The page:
Virginia will get additional federal emergency relief for Medicaid through the end of March on top of more than half a billion dollars that the state saved in reduced spending in the last fiscal year, primarily because of an abrupt decline in use of medical services during the COVID-19 pandemic. U.S. Secretary of Health and Human Services Alex Azar announced late Friday that the federal government would extend the public health emergency through late January, ensuring that the federal government will pay an additional 6.2% share of Virginia’s Medicaid costs through March 31, state Medicaid officials told legislators on Monday.  read more


The debate over filling the Supreme Court seat previously held by Ruth Bader Ginsburg has brought renewed attention to the possibility of the Affordable Care Act (ACA) being overturned under the court challenge in California v. Texas, currently scheduled to be heard shortly after the election this November. The expansion of Medicaid was a central component of the ACA, and 39 states have now adopted the ACA expansion into their Medicaid programs. Because Medicaid is administered by states, under federal guidelines, there may be some confusion about how overturning the federal law would affect state Medicaid programs.  read more


Shifting insurance enrollment creates significant ripple effects for the rest of the healthcare industry. As the COVID-19 pandemic continues to weigh on the economy and as unemployment remains stubbornly high, many provider executives are bracing for a shift in payer mix — moving from commercially insured to those with Medicaid. It poses some real challenges for providers who prize commercially insured patients. That type of employer-sponsored coverage, which most Americans have, typically reimburses more than government-sponsored programs such as Medicaid or Medicare — and the gap is growing.  read more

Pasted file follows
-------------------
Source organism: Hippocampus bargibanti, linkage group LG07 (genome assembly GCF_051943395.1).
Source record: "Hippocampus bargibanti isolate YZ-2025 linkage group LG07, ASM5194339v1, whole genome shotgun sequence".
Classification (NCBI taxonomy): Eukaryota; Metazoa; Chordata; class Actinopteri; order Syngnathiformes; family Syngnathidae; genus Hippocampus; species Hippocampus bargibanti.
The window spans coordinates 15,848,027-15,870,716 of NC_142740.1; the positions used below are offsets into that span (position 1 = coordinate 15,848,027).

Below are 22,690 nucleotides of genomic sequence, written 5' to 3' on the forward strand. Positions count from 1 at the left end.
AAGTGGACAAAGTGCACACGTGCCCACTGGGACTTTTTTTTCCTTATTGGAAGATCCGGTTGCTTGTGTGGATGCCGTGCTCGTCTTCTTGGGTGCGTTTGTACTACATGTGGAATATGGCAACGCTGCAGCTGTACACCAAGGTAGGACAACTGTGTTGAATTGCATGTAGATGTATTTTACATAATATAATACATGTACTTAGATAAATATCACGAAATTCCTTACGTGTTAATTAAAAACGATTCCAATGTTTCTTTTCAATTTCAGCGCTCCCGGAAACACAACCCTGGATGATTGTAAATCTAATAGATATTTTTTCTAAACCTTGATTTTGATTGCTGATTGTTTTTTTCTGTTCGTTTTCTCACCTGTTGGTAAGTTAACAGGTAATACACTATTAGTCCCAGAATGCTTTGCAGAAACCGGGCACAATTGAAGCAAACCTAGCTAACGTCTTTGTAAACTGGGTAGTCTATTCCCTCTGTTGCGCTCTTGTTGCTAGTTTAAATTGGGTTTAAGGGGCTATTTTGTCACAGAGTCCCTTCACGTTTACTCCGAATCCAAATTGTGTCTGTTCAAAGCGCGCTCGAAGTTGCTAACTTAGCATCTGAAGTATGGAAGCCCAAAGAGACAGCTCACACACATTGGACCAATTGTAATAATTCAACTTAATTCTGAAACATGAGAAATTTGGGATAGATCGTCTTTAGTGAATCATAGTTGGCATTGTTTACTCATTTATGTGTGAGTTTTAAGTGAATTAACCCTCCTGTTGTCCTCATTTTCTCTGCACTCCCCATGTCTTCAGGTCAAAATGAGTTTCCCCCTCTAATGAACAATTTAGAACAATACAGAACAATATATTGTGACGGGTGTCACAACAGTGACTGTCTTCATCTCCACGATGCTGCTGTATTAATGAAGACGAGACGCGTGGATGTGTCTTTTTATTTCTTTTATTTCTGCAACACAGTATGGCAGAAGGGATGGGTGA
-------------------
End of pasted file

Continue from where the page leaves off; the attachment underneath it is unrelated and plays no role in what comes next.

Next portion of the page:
Nebraska will officially offer expanded Medicaid coverage to low-income people after years of political battles in the Legislature, a statewide ballot campaign that led voters to approve it and a nearly two-year rollout that left some residents in health care limbo. The state will provide coverage to 10,288 residents who have signed up so far, a number roughly in line with state projections. State officials expect the number enrolled will to rise to about 90,000 within a few years. Nebraska was among several conservative states where state lawmakers and governors declined to expand Medicaid, only to see the issue go to voters.  read more